Re: One more question
> What is 'ga' that you mentioned to find out if a character has beenjust like one uses ^G to figure out where you are (line/column) in normal
> inserted??? and how is it used???
mode, "ga" reports back the current ascii value in hex and decimal of the
character currently under the cursor.
- For a character at Hex 0x85, when I use 'ga', I get the following:
<> <~E> <M-^E> 133, Hex 85, Octal 205
So, how come the I get "<>" instead of getting "<the glyph>"???
And I do have :set isprint... set
One more thing: Did you say that it worked in gvim??? Did you try it with
On Mon, 30 Sep 2002, Bram Moolenaar wrote:
> Hichem Fadali wrote:
> > How are you doing?
> > I have one last ( I hope ) problem that doesn't seem to make sense...
> > I created this new font, of an extra 128 glyphs. They go from 0x80 to
> > 0xFF...
> > Now, the problem that I am having is that for any glyphs between 0x80 and
> > 0x9F, the glyphs don't get printed in Vim, whereas any of the other glyphs
> > do get printed. So for only these 1st 32 glyphs, I get a space when I
> > hit the keyboard key that corresponds to it.
> > Any clues why?
> These characters should work fine in MS-Windows and MS-DOS with the
> default font, thus I don't see why they would not work on other systems.
> You did do:
> :set isprint+=128-160
> otherwise you wouldn't get a space. Does the character actually get
> inserted? Use "ga" to find out. I can't think of another reason for a
> display problem.
> How many light bulbs does it take to change a person?
> /// Bram Moolenaar -- Bram@... -- http://www.moolenaar.net \\\
> /// Creator of Vim - Vi IMproved -- http://www.vim.org \\\
> \\\ Project leader for A-A-P -- http://www.a-a-p.org ///
> \\\ Lord Of The Rings helps Uganda - http://iccf-holland.org/lotr.html ///
- Hichem Fadali wrote:
> For a character at Hex 0x85, when I use 'ga', I get the following:Apparently printing the 0x85 character ends up as "nothing" on the
> <> <~E> <M-^E> 133, Hex 85, Octal 205
> So, how come the I get "<>" instead of getting "<the glyph>"???
> And I do have :set isprint... set
There must be something in the path between Vim and the screen that
decides not to display this character. You could debug Vim to find out
if this is a Vim problem or a problem with the system functions.
I don't think Vim filters out characters 0x80-0x9f, thus I would expect
a problem with system functions. But that needs to be verified.
> One more thing: Did you say that it worked in gvim??? Did you try it withI didn't try this out, since I don't have a font for this.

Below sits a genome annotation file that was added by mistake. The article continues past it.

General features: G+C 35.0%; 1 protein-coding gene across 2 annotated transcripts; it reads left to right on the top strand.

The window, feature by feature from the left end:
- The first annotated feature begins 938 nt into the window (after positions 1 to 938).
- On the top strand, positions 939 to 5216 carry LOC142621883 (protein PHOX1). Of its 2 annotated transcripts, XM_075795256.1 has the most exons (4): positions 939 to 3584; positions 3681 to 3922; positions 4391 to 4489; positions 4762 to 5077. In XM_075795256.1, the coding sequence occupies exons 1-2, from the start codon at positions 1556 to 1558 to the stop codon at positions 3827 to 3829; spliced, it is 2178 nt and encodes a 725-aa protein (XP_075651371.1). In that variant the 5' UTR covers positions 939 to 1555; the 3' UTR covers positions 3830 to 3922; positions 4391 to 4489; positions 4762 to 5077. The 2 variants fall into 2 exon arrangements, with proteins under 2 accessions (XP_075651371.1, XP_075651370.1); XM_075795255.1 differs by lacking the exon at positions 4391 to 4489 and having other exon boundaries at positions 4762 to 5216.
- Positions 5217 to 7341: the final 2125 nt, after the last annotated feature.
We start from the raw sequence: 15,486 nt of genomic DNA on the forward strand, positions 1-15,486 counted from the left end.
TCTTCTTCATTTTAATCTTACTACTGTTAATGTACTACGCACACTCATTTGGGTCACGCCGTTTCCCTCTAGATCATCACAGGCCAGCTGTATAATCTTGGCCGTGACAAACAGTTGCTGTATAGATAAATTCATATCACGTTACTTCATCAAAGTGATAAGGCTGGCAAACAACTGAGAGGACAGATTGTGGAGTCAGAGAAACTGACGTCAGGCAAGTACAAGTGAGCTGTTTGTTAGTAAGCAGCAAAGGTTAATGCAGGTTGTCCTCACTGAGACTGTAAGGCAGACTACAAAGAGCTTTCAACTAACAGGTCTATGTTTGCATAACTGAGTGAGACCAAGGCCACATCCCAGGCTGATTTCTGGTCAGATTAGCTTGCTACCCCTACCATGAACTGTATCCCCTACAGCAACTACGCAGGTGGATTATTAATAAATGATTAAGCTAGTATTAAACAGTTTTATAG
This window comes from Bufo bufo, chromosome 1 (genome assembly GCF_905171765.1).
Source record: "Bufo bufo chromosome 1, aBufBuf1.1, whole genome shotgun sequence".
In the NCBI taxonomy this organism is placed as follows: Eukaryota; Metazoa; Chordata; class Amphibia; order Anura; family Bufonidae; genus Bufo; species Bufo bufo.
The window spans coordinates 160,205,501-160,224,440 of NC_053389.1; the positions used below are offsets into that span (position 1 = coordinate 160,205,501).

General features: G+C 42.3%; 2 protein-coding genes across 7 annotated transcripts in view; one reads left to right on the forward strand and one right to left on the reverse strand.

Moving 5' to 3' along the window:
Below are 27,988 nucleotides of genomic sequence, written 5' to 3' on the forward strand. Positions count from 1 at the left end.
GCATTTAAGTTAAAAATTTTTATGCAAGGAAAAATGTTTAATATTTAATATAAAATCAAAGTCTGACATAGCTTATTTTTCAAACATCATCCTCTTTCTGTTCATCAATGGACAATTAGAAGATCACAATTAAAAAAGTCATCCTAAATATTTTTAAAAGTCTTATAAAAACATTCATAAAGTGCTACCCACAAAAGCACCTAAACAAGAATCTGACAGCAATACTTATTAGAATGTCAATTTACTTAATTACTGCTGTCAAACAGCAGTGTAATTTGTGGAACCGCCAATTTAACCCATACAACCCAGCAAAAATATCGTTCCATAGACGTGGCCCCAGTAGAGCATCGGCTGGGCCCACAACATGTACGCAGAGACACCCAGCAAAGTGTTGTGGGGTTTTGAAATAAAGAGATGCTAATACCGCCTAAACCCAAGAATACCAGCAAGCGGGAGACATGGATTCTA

> the Farsi?
hundred-and-one symptoms of being an internet addict:
111. You and your friends get together regularly on IRC, even though
all of you live in the same city.
/// Bram Moolenaar -- Bram@... -- http://www.moolenaar.net \\\
/// Creator of Vim - Vi IMproved -- http://www.vim.org \\\
\\\ Project leader for A-A-P -- http://www.a-a-p.org ///
\\\ Lord Of The Rings helps Uganda - http://iccf-holland.org/lotr.html ///
- You said that some encoding might have 0x80 to 0x9f invalid, while 0xa0 to
0xff are valid, how can find out which encodings allow what? Where can I
find this information?
I created the font that I am using, so it doesn't really say which
encoding is to be used with it.
On Tue, 1 Oct 2002, Antoine J. Mechelynck wrote:
> Hichem Fadali <hfadali@...> wrote:
> > I don't know how to look up the fileencoding that is being used for the
> > buffer.
> put the cursor in the buffer in question, then do
> :setlocal fileencoding?
> > But how come it works for the created glyphs from 0xA0 to 0xFF???
> > I just get a space between 0x80 and 0x9F.
> in some encodings, 80-9F are invalid while A0-FF are valid. I don't know how
> you define a new font. I suppose the definition says somewhere either what
> encoding (latin1, iso-8851-3, euc-jp, ...) should be used with that font, or
> to which Unicode codepoints the various glyphs are assigned, or both. AFAIK,
> codepoints 80-9F are invalid in Unicode so you musn't use those Unicode
> codepoints in the definition of any glyphs.
> P.S. The Unicode site starts at http://www.unicode.org . It is full of
> interesting info -- sometimes so full that you drown in it.
- Hichem Fadali <hfadali@...> wrote:
> You said that some encoding might have 0x80 to 0x9f invalid, while 0xa0 toI don't know.
> 0xff are valid, how can find out which encodings allow what? Where can I
> find this information?
> I created the font that I am using, so it doesn't really say which
> encoding is to be used with it.
I suppose it would depend on the encoding.
For Unicode the homepage is at http://www.unicode.org , the other pages
ought to be accessible from there. It is not unbelieveable that the ISO
definitions might be referenced from within the Unicode site. The Windows
encodings might -- or might not -- be accessible from
http://www.microsoft.com/ . I wouldn't know where to start for an East Asian
You say you created the font. I suppose you must have followed some specific
format. Where did it come from? Is it a bitmapped font or a vector font?
Does the font definition contain nothing at all in addition to the bitmaps
or vector definitions for the glyphs?
Let's hope someone more enlightened than me will be able to help you.